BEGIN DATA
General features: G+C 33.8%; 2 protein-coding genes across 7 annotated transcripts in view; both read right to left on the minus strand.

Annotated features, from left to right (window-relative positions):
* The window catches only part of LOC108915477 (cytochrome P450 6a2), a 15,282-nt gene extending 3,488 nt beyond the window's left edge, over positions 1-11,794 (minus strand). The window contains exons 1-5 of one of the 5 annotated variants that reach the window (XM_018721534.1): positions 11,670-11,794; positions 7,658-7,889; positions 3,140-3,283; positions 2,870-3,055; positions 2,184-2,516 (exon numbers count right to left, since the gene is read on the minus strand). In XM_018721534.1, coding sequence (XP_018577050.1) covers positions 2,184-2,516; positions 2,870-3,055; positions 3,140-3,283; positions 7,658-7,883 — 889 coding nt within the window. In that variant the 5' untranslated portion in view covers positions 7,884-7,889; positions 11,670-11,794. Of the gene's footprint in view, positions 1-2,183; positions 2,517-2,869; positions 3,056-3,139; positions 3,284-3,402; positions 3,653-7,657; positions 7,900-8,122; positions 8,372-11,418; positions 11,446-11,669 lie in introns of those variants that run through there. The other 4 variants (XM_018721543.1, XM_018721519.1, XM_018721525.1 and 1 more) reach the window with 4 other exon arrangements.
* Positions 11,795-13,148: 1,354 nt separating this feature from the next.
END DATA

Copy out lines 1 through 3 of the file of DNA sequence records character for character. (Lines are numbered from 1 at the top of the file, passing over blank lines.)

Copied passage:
General features: G+C 33.8%; 2 protein-coding genes across 7 annotated transcripts in view; both read right to left on the minus strand.

Annotated features, from left to right (window-relative positions):
* The window catches only part of LOC108915477 (cytochrome P450 6a2), a 15,282-nt gene extending 3,488 nt beyond the window's left edge, over positions 1-11,794 (minus strand). The window contains exons 1-5 of one of the 5 annotated variants that reach the window (XM_018721534.1): positions 11,670-11,794; positions 7,658-7,889; positions 3,140-3,283; positions 2,870-3,055; positions 2,184-2,516 (exon numbers count right to left, since the gene is read on the minus strand). In XM_018721534.1, coding sequence (XP_018577050.1) covers positions 2,184-2,516; positions 2,870-3,055; positions 3,140-3,283; positions 7,658-7,883 — 889 coding nt within the window. In that variant the 5' untranslated portion in view covers positions 7,884-7,889; positions 11,670-11,794. Of the gene's footprint in view, positions 1-2,183; positions 2,517-2,869; positions 3,056-3,139; positions 3,284-3,402; positions 3,653-7,657; positions 7,900-8,122; positions 8,372-11,418; positions 11,446-11,669 lie in introns of those variants that run through there. The other 4 variants (XM_018721543.1, XM_018721519.1, XM_018721525.1 and 1 more) reach the window with 4 other exon arrangements.